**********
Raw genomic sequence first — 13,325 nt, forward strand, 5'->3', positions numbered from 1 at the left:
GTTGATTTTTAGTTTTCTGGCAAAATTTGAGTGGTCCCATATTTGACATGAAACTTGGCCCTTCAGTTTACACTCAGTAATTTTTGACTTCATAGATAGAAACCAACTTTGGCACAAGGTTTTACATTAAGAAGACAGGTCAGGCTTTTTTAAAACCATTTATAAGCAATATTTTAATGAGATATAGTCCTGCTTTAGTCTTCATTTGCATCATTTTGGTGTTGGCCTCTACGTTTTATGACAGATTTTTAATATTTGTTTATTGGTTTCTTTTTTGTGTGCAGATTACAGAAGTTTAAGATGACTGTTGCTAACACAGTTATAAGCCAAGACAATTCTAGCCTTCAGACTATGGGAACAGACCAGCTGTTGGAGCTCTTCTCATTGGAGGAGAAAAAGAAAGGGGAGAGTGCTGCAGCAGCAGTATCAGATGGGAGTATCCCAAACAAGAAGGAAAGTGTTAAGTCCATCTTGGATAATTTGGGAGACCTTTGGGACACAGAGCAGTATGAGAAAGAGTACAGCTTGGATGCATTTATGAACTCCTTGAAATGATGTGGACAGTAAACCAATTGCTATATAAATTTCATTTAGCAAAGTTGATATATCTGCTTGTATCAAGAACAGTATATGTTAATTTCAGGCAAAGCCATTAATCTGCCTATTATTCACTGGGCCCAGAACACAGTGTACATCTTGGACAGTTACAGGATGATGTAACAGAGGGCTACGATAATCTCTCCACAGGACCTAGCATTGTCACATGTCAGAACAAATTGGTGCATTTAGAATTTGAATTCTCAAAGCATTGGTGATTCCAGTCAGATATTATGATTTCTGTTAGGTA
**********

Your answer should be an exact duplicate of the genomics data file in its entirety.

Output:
Raw genomic sequence first — 13,325 nt, forward strand, 5'->3', positions numbered from 1 at the left:
GTTGATTTTTAGTTTTCTGGCAAAATTTGAGTGGTCCCATATTTGACATGAAACTTGGCCCTTCAGTTTACACTCAGTAATTTTTGACTTCATAGATAGAAACCAACTTTGGCACAAGGTTTTACATTAAGAAGACAGGTCAGGCTTTTTTAAAACCATTTATAAGCAATATTTTAATGAGATATAGTCCTGCTTTAGTCTTCATTTGCATCATTTTGGTGTTGGCCTCTACGTTTTATGACAGATTTTTAATATTTGTTTATTGGTTTCTTTTTTGTGTGCAGATTACAGAAGTTTAAGATGACTGTTGCTAACACAGTTATAAGCCAAGACAATTCTAGCCTTCAGACTATGGGAACAGACCAGCTGTTGGAGCTCTTCTCATTGGAGGAGAAAAAGAAAGGGGAGAGTGCTGCAGCAGCAGTATCAGATGGGAGTATCCCAAACAAGAAGGAAAGTGTTAAGTCCATCTTGGATAATTTGGGAGACCTTTGGGACACAGAGCAGTATGAGAAAGAGTACAGCTTGGATGCATTTATGAACTCCTTGAAATGATGTGGACAGTAAACCAATTGCTATATAAATTTCATTTAGCAAAGTTGATATATCTGCTTGTATCAAGAACAGTATATGTTAATTTCAGGCAAAGCCATTAATCTGCCTATTATTCACTGGGCCCAGAACACAGTGTACATCTTGGACAGTTACAGGATGATGTAACAGAGGGCTACGATAATCTCTCCACAGGACCTAGCATTGTCACATGTCAGAACAAATTGGTGCATTTAGAATTTGAATTCTCAAAGCATTGGTGATTCCAGTCAGATATTATGATTTCTGTTAGGTA